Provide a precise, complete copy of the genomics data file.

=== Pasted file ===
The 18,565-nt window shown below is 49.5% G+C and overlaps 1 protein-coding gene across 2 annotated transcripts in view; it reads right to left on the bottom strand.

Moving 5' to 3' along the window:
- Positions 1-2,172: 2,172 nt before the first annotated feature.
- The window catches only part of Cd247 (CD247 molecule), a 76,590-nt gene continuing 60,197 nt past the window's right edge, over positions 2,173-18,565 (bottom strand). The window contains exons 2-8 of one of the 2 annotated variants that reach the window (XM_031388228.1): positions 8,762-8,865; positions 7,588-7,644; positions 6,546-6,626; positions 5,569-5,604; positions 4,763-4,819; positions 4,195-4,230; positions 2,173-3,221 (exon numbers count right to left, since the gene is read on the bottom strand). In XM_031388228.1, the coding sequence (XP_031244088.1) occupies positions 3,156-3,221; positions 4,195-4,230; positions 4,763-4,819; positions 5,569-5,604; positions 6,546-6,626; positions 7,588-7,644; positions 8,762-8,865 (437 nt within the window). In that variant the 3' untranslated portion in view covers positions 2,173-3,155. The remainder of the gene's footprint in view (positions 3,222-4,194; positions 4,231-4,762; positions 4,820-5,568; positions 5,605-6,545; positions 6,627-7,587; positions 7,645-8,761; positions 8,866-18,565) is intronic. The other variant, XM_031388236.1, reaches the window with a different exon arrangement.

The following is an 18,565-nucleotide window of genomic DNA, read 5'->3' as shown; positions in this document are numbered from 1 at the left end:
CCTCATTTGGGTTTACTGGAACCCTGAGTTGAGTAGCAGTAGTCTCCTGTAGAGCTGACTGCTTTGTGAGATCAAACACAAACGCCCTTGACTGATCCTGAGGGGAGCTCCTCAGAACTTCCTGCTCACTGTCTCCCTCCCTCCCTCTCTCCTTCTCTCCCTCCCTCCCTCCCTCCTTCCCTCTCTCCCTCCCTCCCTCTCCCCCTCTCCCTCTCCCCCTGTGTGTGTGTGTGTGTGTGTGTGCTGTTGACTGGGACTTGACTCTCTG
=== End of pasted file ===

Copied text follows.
The 18,565-nt window shown below is 49.5% G+C and overlaps 1 protein-coding gene across 2 annotated transcripts in view; it reads right to left on the bottom strand.

Moving 5' to 3' along the window:
- Positions 1-2,172: 2,172 nt before the first annotated feature.
- The window catches only part of Cd247 (CD247 molecule), a 76,590-nt gene continuing 60,197 nt past the window's right edge, over positions 2,173-18,565 (bottom strand). The window contains exons 2-8 of one of the 2 annotated variants that reach the window (XM_031388228.1): positions 8,762-8,865; positions 7,588-7,644; positions 6,546-6,626; positions 5,569-5,604; positions 4,763-4,819; positions 4,195-4,230; positions 2,173-3,221 (exon numbers count right to left, since the gene is read on the bottom strand). In XM_031388228.1, the coding sequence (XP_031244088.1) occupies positions 3,156-3,221; positions 4,195-4,230; positions 4,763-4,819; positions 5,569-5,604; positions 6,546-6,626; positions 7,588-7,644; positions 8,762-8,865 (437 nt within the window). In that variant the 3' untranslated portion in view covers positions 2,173-3,155. The remainder of the gene's footprint in view (positions 3,222-4,194; positions 4,231-4,762; positions 4,820-5,568; positions 5,605-6,545; positions 6,627-7,587; positions 7,645-8,761; positions 8,866-18,565) is intronic. The other variant, XM_031388236.1, reaches the window with a different exon arrangement.

The following is an 18,565-nucleotide window of genomic DNA, read 5'->3' as shown; positions in this document are numbered from 1 at the left end:
CCTCATTTGGGTTTACTGGAACCCTGAGTTGAGTAGCAGTAGTCTCCTGTAGAGCTGACTGCTTTGTGAGATCAAACACAAACGCCCTTGACTGATCCTGAGGGGAGCTCCTCAGAACTTCCTGCTCACTGTCTCCCTCCCTCCCTCTCTCCTTCTCTCCCTCCCTCCCTCCCTCCTTCCCTCTCTCCCTCCCTCCCTCTCCCCCTCTCCCTCTCCCCCTGTGTGTGTGTGTGTGTGTGTGTGCTGTTGACTGGGACTTGACTCTCTG